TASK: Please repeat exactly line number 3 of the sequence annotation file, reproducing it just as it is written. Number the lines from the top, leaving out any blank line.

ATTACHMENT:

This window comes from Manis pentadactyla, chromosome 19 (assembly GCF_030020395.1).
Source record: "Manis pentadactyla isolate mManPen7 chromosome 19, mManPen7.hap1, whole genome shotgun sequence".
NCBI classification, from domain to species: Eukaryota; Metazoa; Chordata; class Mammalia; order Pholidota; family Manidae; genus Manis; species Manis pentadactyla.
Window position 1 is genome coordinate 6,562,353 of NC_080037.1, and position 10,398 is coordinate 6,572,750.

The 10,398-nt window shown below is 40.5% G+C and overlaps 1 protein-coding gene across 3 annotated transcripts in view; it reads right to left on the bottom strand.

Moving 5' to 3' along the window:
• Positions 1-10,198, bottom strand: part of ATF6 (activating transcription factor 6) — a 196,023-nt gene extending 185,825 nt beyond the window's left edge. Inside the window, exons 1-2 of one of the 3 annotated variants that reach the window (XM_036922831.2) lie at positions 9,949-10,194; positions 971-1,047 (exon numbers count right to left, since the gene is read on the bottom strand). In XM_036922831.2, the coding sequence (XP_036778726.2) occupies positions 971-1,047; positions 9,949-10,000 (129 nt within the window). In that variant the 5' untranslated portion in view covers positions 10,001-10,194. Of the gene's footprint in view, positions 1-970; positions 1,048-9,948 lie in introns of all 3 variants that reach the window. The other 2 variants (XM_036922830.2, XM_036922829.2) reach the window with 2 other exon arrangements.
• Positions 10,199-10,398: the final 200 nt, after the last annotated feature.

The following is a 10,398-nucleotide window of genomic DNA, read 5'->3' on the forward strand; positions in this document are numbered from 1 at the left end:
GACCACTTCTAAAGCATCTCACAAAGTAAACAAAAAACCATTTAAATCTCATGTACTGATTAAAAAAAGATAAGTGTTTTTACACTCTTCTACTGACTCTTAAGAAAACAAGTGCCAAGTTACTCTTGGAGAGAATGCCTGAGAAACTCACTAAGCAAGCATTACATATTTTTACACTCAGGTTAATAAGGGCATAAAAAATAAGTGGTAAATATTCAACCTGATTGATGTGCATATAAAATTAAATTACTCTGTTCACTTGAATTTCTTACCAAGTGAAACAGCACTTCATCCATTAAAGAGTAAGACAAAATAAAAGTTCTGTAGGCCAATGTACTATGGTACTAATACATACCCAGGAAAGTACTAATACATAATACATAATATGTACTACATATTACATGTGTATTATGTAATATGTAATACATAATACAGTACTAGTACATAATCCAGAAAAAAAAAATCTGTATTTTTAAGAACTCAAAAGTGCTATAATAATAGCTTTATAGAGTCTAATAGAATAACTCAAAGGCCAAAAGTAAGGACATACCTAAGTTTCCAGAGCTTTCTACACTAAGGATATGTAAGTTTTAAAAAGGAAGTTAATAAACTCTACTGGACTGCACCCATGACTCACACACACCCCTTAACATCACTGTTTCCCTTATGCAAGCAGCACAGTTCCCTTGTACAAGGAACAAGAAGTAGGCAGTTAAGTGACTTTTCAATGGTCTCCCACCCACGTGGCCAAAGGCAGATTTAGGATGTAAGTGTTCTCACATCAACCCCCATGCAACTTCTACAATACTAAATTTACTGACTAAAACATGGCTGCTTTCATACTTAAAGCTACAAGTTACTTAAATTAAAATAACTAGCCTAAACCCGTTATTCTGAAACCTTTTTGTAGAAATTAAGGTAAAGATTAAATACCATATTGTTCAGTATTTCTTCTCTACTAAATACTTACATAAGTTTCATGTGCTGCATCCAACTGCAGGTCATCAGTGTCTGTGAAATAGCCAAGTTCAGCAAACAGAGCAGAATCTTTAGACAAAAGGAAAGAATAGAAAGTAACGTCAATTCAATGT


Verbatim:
NCBI classification, from domain to species: Eukaryota; Metazoa; Chordata; class Mammalia; order Pholidota; family Manidae; genus Manis; species Manis pentadactyla.